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STATE PUSHES CASE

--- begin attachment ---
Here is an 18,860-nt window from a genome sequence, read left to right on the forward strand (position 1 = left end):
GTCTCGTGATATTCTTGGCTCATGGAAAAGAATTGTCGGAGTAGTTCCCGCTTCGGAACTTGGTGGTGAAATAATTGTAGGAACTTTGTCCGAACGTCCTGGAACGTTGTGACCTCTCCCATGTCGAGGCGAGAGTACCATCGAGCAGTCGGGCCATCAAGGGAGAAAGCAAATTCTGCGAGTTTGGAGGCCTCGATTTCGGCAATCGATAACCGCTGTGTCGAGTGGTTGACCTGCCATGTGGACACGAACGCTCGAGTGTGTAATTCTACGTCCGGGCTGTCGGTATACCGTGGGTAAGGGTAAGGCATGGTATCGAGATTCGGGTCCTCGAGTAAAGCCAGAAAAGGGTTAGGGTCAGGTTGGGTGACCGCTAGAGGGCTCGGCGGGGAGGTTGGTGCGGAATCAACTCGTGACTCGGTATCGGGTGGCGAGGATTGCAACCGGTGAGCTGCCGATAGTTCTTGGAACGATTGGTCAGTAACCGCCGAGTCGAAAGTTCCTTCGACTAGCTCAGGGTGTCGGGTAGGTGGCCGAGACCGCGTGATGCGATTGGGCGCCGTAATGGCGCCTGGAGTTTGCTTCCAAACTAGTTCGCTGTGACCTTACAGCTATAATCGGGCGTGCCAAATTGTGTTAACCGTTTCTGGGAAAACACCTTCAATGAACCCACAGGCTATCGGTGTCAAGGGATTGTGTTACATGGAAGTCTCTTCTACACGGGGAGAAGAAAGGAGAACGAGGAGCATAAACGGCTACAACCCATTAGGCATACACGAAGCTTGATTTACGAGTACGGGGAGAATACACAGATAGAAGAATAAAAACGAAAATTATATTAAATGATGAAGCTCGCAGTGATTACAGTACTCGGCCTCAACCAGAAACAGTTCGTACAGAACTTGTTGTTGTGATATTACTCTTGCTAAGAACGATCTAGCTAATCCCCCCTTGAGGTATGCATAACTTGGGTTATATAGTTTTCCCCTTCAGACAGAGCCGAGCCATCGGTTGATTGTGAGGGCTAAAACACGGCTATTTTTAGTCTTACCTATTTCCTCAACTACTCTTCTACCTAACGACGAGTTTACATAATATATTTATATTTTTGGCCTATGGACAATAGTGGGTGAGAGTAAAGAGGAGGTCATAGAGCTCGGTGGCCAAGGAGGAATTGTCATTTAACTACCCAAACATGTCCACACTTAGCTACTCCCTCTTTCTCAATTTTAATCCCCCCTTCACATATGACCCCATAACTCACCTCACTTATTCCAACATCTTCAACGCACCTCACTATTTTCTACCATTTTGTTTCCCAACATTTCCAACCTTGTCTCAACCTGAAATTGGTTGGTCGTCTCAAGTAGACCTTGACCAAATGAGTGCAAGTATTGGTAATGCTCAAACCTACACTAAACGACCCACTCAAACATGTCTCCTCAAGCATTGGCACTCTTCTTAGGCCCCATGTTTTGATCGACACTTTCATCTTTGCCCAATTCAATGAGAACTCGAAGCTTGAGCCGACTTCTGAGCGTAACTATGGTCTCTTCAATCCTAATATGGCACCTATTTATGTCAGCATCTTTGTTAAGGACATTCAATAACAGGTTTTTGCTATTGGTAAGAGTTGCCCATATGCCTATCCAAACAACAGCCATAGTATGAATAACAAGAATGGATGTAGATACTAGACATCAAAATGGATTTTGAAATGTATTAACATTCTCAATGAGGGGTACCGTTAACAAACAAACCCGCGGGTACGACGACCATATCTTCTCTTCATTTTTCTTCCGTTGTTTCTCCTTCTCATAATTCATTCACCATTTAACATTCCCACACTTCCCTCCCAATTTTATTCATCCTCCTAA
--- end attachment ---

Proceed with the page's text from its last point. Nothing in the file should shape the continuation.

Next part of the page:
AGAINST J. W. KELLEY Widow of Dr. Cayley Who Died in the Hospital Testifies This Afternoon. WOMAN TELLS OF THE LAST HOURS OF HUSBAND Surgeons Who Attended the Patient After He Was Injured Occupy the Time of the Court in the Morning, Explaining to the Jurors What Was Done for the Man, and Repeating What He Said to Them. Th'. case of J. W. Kelley. charged with homicide, was re~slmed in Judge Mc( eIr nan'. court this mtorning. At a late hour this afternoon the state was still putiting in evidence I)efore the cullrt .,lone,. the iury being. excledd, for Ithe Ipurppoe ,of offering in evidencei what are callrel dying declarations of I)r. t'ayley. In all probability the phase of ithe case bIfore the court today will Ie tinihel this evening ,or tomorrow morninhg, attnd the court will then pass on the qu1estion)l of ahnitting the so-called declarations,. The evidence taken today eoverel the quistinn of wl.cthcr the deeiltrations, were vitiated by the wounde,. mtian's ilncople tent mental condition when they were made anld by his failure to give up all hope if life and thrrefore were not iroper evidence to go Ibfore the jury. For the Court Alone. The state on Saturday afternoon t,,k iup in the nattter of providin', evidllecie for the court's hearing alone, the jury teinig sent out, so that it might ofer what are called I)r. Cayley's dying declaratuons in evidence. Fr the purpnose of laying a foulndatiton for the making of the statements, evidelme wa, taken concerning what was .aid aindl done at the ti.me byl Dr. Cayley a.il tIhose concerned in the matter. and I)r. lansIn was pult on the sta.;tl. l'his mlorning Ilansnmt was in thet stand again, giving ttstimony as ito what Iir. Cayley did and said relative to the man ner in which he was shot andI the other cir rumns tances wiich go to .make iup a dyit'i decla;ration. Couity .Attoriney ltrent rettirted I., t he question of whether (a)luv haId given up faith in Ilanson's ability ti .'v' hi, hl e andIt clr him of the wounld, the jury hlav ing : tcn exxclde.d from the courtrit:tl. Never Lost Confidence. "Y'nit t.I. the cotirt .yiesthrlay that lr. ( ayl y tniver I.-t contiii .n.eI Ine yo. ," 1lr. \' e: he never lost co, t.,ilence in me," the da ,tfr prntoptly replied. "Il what way ..o you mean1 "I antaed hu, to) (get nothelll(r d,,ctor. bhll he woub'ln't. lie waint.'d me to saty SIll. him until he died." ",h'. :,ll oljectiI once ,r . r ltose :tits tht111 appsale. , to the r rt l nsi tt I t l tn a-ll .w'rrl t.Io quickly. "li, ailter, di ,lrr, tlt't a;ntwer sis q,>rkv. dive cinsti l a chaiice to b. j't " th- ctort -aid. I -i' ntlrt qtmluetin wa* .hjected it ax -.ea hinI. andl the ohjecti m was ov.erruled anl atn exception taken. S:,'e itd Pro.( ct-ii l r (;ric conducte,'l the exaiItlIIatiuis of witnesses thli., morningl. Expeoted to Die. Aitr more questioning,. Ilanaon tcti fitd :yley s:,ait he believel he was going t: di', but that ('ayley wante'd to Ie caper atd in anti slaid "Give me chlorofrm antl I nc the tie on the operating table." Attorney Kelley, for the defense. c'ros exlmined i-ani,,n. and took him over his evilence of Saturday on thile point of whether or not Cayley di'd not want hiln t) r'perate on .int, and the other matters relative to what preedede the taking of wh.it is known as the dying declaration of the r'th of ()tober. "\\ ,s it not a fact that his confidence in y ~, related to your skill as a surgeon ?' Mr. Klelley asked. 'Yes" the witeCSs replied. *You never changed your mind that he won ! die, did you?" ..No." lMans,n testitled that the first time he toll C(ayley that the latter woult die was on ) ctuber 16, whell .Mr. reete was ques tioning C'ayley. No Doubt of Confidence. "Lp to that time you have no doubt (tyl,)ey had full confidence iin your abitltty t > save him, have you?" Attorney Kelley °' o." "')r. Cayley lost confidlence in you he catls, you said he would die, is that it?" '')id not Cayley ask you if you did not inten I to operate oni hit, witen the first Statement was taken?" "lhe did." 'Now, doctor, if on the i6th Dr. Cayley sail h, believed he'd dlie. how do you aec count for his saying on the 17th that he belilv.ed you'd pull him through?" "lie didn't say so ott the 17th." "Are you sure.?" "No; I'm not sure," the witness re plied. Present in the Room. IIe was presently illduced to admit that ont th. 17th he was present in ('ayley't room inl the hospital when the latter told Assistant County Attorney Yancey that 'lnoo ALder TTrL E - 8EER.S! Hl1aftlt TBMPTATION = '-UNION MADE- TEMPTaTION TBMPTATION TEMPTATION TEMPTATION O*** CI TBMPTATION TBMPTR T I N MONTANA DRUG CO.. DISTRIBUTORS TEMPTATION lie believedl Hanson would pull him through, antd that he heIrd ('ayley say something about ling pulled throutgh, iand afterwarJds the conversaation was (de tailel to him. "Is it nlot a fact that Yancey asked Cayley if he dlid not know lie wa.s goingl to die, and that t a;ylcy replied that they had told him that a year and a half ago but that you hald urilled him through and would do it ag:ain ? Attorney Kelley asked the witness. "i)r. Cayley told me that several times himself?" Ilannon replied, evasively. "That isn't the lqulestionl. The llquestilon is, dlid you hear him say tlt?" "I caught the drift of it," Hlan.on atl miitted. ")o yocu iictani to .ly to this (rurl that -lhen yoe Iheard I 'yley imake thtat state ienltl, heretofore inl youlr evidence, youl niranit tilthe st.itenllunt itl h ' n repeat ed to ytou ti other., or that you heard at yourself? "I heard part of it." lthe witness r tlied. "\\h:at part of it ?" "I don't knlow." P. L. Miller Testifies. I'. I.. Miller was the ne.xt witness,. lie detailedl a cnversationt mrporte to have lbeen lhtl by himn anitd nyley on the miotrnig of Itintier 16a. afir (ayltey muade the statemellnt wlhilch th stte was trylllg it get ilnto the aidenihle. AtItortney Kelley objected to tile court's instructinll the witness as to the purpose o:f the . 1u,tios lbeinlg lpropounded tol him by Special I'roasealtr /,rice and the kind oif evidlt.nc desiredl of him. The court i:al toIll Milher tI regard certain things in giviall4 evidence,. and the attorney arose an I ha:ll: "'tllh all due resrpect to the coult. I wish to) 4,y that if it were the counrty at Itrnety alt' h;a, givenl s*uI inslrtrctions t,. the. witness, I htlhlad oblject to thllent. I he ..llrt repliedl that the purpolse f ati.e itin tiutl'n w.ts to kieep the witn'ss within Ipro,.lr loutls in giving hiis testimlony. lihe gi t of Miler's statement was that Ihe v.a, calhledl t . .i h,.,pitl nand th;a I :y lcy till l hiI he beli Ivl he was ti.in:: to die :nIa II I l ai:litd a t.1l:tt'en ute utt of hotw le hail haete shiut. ,and1 Ithat he thidI (ayley galod by and promised to, write a letter to the latter's atmntlher. I1, detailed every word of tihe convera tiint, all wizen .\ttorney Kelley precst.tly cross etxattainrdl hitu. the latter brought tout the tait tlhait Miller was deeply inttlerete in the prosecution of i the Ise, a vitng lbeen all intonate frietl of I .tyle)y's. Offered His Services. .Mith, r :ad.!nitt 11 that he hall gone t Mfr. Ilretit anI Ie specal |prosecutor andl oiter I'l his s(.rviei , a;land that Ihe w.i a intaol her of tlhe Frtncht AIliano'ae. and that he haud tiered tile 'pecial prosecutor and tl.e rcuntlllly atlllrney is ildeas on tlhe case, anlld hbri ll d c. a eI theirs, SYoU iV" Itba' rnl etllgagel ill ra'a l.ting tihe special I),.itcautir andul Ihi tlltlty ;aittn rlltey in pathering evIaclie, lhate .you:" .'Attor ney Kellhev aasked. Yes: I gave miy -.ervice,. aiti diI what I could to aii t:. troa.eritlaian lt tgather evilh'n e." the ttIt.., repliad. I h,' witlln.., sal id tat he dill n t cuome ftr u tih ll,,I, - . . r,.,11 .t ar I 'y, aIt rull ItlvIed IL.md. lhe tetifivl sn dhrect er' ninltlti,,n that he .'auI I ) I " th!e i w hlie ienteredl the lin the ar . Irill tnirnaltin ille '.ltnin ' culf ti1 t tli tu e- io i tha t t i d clr l ke Iiir-t. i hlie l'i v 'r- ,ti,-m s vi in IFrench, he h.,teitnl. mn.! a IItrnch inlterpreler waia. hpr.. iuti :.tot al at tih re.quest oi At .it ler Klc t y iran the wit iness re-quirvi to. gav it iti I r,-ni h, which thei, ifter pr, tIer.sn -nther ti" llran IKelley, J. A. Kel h -y. It '. -.l "1, into I ,1 .h. hMiir altuitiel tir::, it was his dtire it at lir. I ar ~1- , make al t I..u g t ,cl'ar.it ntl. Assistant County Attorney Heard. tuhe tant teai fo r the state ua s.n 4 itt:iai (t I- ity Att- ,rlti v, a all-et . who tet. t:Iltd lie c u.hil I t reu.til hll r havimngl given te"tilmly at the corainr 'as itit,t into) the death of IDr. tnayley. Attorney Kelley read aiicey'. evi enite at the inquest to the latter, but the .a.sistant coulnty atltey still insisted itht he could not remlenllr giving it. n* l direct-examination Mr. Yancey tes tified he talked to Cayley at the Sisters' hllsital, October 17. the day after Itay ley made the first alleged dying declara tion. and that I aylev at that time told hitm that he did not believe be was going to die. The witnes said that illn the afternoon he visited Cayley again, and that on lthlat visit Ihe dioctor tol hhio he believed he was going to die. , Makes Affirmative Answer. After Dr. Cayley hai said he believed he was goingt to die, Yancey asked hit if the stlatelment he had made to Iireeu the day before was true, and Cayley answered in tile atirlllmaative. Ilan clroassexr'naminationt Attorney Keliey "Is it not a fact. Mr. Vancey. that on the dlay after the defendant was taken to the hospital you aull mlte the statement wais no good, altter you camle frtom Cay ley's r ll iand met tlue oil the hospital stairs ?" "I don't rutreuther," repied the assist ant coullnity attornaey. Mr. Yancey said the reason the defend ant was kept aiting an hour alnd a half an the reerptin roomlt at the liospital, wheln brtught there for thie lpnrlpo.se of identificnation, was nl because iCayley was UlIcotun ,ous, but Ibecaitue the latter had not given iu all hole tif life. Yancey testified that lie was in ('ayley's rnout when a Miner reporter. W. K. aieulh e, walked in aaal i ayley pointed out the latter and sail, " hat is the alin who shut mli." Remembers a Conversation. 'Yancey renlelanhered a conversation had by hin with Attiorney Kelley at the hos pitr , in which the latter olbjected t the authoritiet taking tie de fendailnt into ('ayley's roomt for identification, hut he could not reimember that in tihe samet con versation he had said to the latter that "things were being cut and dried against the defendant in Ca)ley's room and that le would not stand for it." In Mr. Yancey's testimony at the in quest, as read today by Attorney Kelley, he testified that he asked Cayley if there was any light in the room whe hlie was shut, and that that was all lie, Yancey, knew about the case. There was nothing in the testimony at the inquest relative to the alleged dying declaration, or Yancey's talk with C'ayley about his condition, or any of the mat ters testified to lby Mr. Yatucey this morn ing, and yet the evidence at the inquest was given under oath, and concluded with the statement that what the witness had testified to was all he knew about the case. Mrs. Cayley Testifies. Mrs. Cayley was the first witness in the afternoon. She testified that her late huls b and had told her hlie was going to die, She Red Boot North Red Boot Shoes For Little Folks Are a special feature with us. We give this de partment alone a capital of $io,ooo with plenty of floor space. Shoes here are always marked low. This week we are showing a satin calf, heavy sole, Kangaroo top, union stamped, shoe for school or flessenger Boys' wear that caps the climax. Sizes soto o 3 ..............................$1.....oo Sizes 13Y to 2 ................................. $.25 Sizes 2~ to *51 ........................... $1.45 The Captain of Shoes The Red Boot Shoe Company are conceded the generalship in the world of shoe retailing west of greater New York. Our stock was never more complete, styles never so smart and exclusive, prices never so low. Here are three of the new things in ladies' slippers and Oxfords that will be much in favor the coming season. We have 45 other styles In ladies' Oxfords and slippers. You are Invited, if you please to call--we like to show them. Prices from $1.5o to $4.00. A few very swell ones for $5.oo, $6.00 and $7.00 per path. - -o Co John foster Co's RedStacy, Adams & Co's $s, $6 and $7 o S o Finest Boots and Oxfords Shoes For len $395 I AOENTS $4.95 All styles, all leathers, in- W. L. Douglas' $3.50 Shoes All styles, all leathers, cluding all bright except patent kathers, leather. said her husband was rational when he said he was going to die. She testified that her husband wanted ter to bring the de fendant to hint so that he might forgive him, as he did not blame the latter much. "Why did he want to do that?" Special Plrosectltor (;rice asked. "lecause he blamed the woman more," tle witness said. "Under cross-exalntiation she said this happiened two days after the shooting. "Is it not a principle of the Roman ('tthrlic faith that the last moment of the life of the person should not le waited for to administer tl,e last sacrament?" Attor ucy Kelley asked. (rs. Cayley, having first said she was a Catholic, replied that, in her opinlion, the custom was to wait. "Is it not a fact that D)r. Cayley wanted to send for Kelley in order that Kelley might forgive CLayley for making the statement he had made?" Attorney Kelley asked. "No, sir," Mrs. ('ayley replied. D)an Walsh was the next witness. He said he was present when Dr. Cayley made the alleged dying declaration, and that Cayley was drowsy. ie said that he called Breen's attention to the fact that 'aylecy said lie yet hoped to live. He also said that Dr. Hanson told Cay ley that it had been said that the declara tion was not worth the paper it was writ ten on, and that Cayley then said that since Ilanson said he would die, he would give up. Philippine Bids Are Opened. eY AasO('IATr.D PRESS. Washington, April ao.-Bids were opened at the bureau of insular affairs of the war department today for $3,ooo.ooo certificates of indebtedness of the Philip pine Islands, Issued by the last congress. LABOR WILL BE THE HOST P'resident Roosevelt has accepted the invitation of the Silver How Trades and I..lior council to enjoy the hospitality of nr anlized labor during a part of the time thIat he will be in this city, May 27. .l: acoltm Gillis went to Cinnabar Fri lda, bearing the invitation from the coun c.i, and was informed by Secretary I.oeb the the president would be pleased to ac fIt the invitation. It is thought preparations will he made t-, entertain the president at Columbia gardens, ABOUT BUTTE O)ton tIros. Pianos and organs. 1\ letter has been received at the Inter \Ihntain office addressed to John Mulligan, nn I is awaiting the owner. I Jr. (. Turner has resumed practice and Iakien up his permanent residence at the Fin. I. n hotel. Itesidence telephone, ass. Office: Illlnne lty bililding, telephone mo. \latince Sunday afternoon. IRenslhaw hall. J( t. .lates tuner, Montana Music company. IN,. I9g North Main. I'Ped V. Schcur filed objections in Judge Mtclernan's court this morning to the final ;clilllt of ('harles Kinman, until lately guard. ian of Fred D. Scheur, the father of Fred W. Schcur. The objections went to the items of the account, and objects to them as not found it on proper services. Alex Mackel, attorney, aol Pennsylvania building. l.1ppincott & Darrow, a66 lennsylvanta "The Gates to Victory," A niew story, begins in the May Argosy. 'ou'll find them today at the P. 0. News stand; also the Smart Set, Wide World, Ainslee, Family Library, Pearson's and other new magazines. 57 West Park street. EFFORTS AT PEACE FAIL TO TAKE ROOT As indicated in the Inter Mountain last eveningl the A. 1). 1'. company has made a proposition to the striking mes'enger boys to return to work on the percentage payment syson.. The hboys are sati.ciled to work on that basis: in fact, they all realize that it is a good thing; but the company will not recognize the union a+ the boys deminand, and so the propo. .ition has been declined. The strike is still on. 'I le contending sides are wide apart. This morning the striking boys managed, they claim, to create dissension in the ranks of the messenger girls now employed in their places. They have secured the co-operation of one girl, and this afternoon she was at work with the boys endeavoring to get the other girls to go out. t. V. Moflit of Milwaukee, assistant general snperintendent of the A. 1). 'I'., said today: "The only difference between the company anl the boys is now the recognition of their "They Insist that we recognize their organi. Cation and we decline to give it such rccogni. tion. "To do so would affect about 7taoo boys now employed by the company in the United States. We are common carriers, and as such we are responsible to the government. Under these circumstances it is impossible to let a union run our business for us. "W'e will gladly employ the boys as individ' uals, but we cannot secede to their demands as to union recognition. "So far we have lost but one girl messenger. We had four. One of them quit because she said she was sick. I don't know anything about any attempt to get the other girls to go out.' The sign, "Boys Wanted," was displayed on the company ofice windows Saturday, and is still there. For the safe Investment and rapid ac cumulation of your surplus, talk with Giles, No. 79 West Broadway, Butte. CUIS OFF BROIHERS The will of the late J. K. Clark, who died in Portland, Ure., January aS, po. sessed of mining property in this county, was filed for probate in the district court today, with a petition asking that letters testamentary be issued to Alex Johnston of this city. The will was admitted to probate in Portland, where deceased lived and owned about $a$.ooo in real and personal prop erty, and letters were issued to his widow, Amanda, Clark, the sole heir at law, whose bonds were fixed at $ S,ooo. The will of the dead man was executed In Butte in :8,5 and witnessed by Jean Decker and M. L. llolland. Walter Miller was named as one of the executors, but he is now out of the state. The will left the following sums to the relatives named: To W. A. Clark and J. Ross Clark, brothers, $S each; to Mrs. Elizabeth Abrescal, Mrs. Miller, Miss Ann B. Clark, Ella E. Clark, sisters, $s each; to Minnie and Elizabeth Boner, neices, tS each. The balance of the prop crty is left to the widow, REMOVAL NOTICE. American Loan Office removed from I8 las Park street to as North Main. ED ROSE, Prop. Committee Meeting Tomorrow. The committee on escort to President Rome. velt during his forthcoming visit to Butte, which is composed of Marshal Lloyd Csptain Jeans, Colonel Cook sad O. L. Farnham, will meet at 8 o'clock tomorrow eveninl, in the ofice of the United States marshsl, in the Owsley block, to discuss arrangements.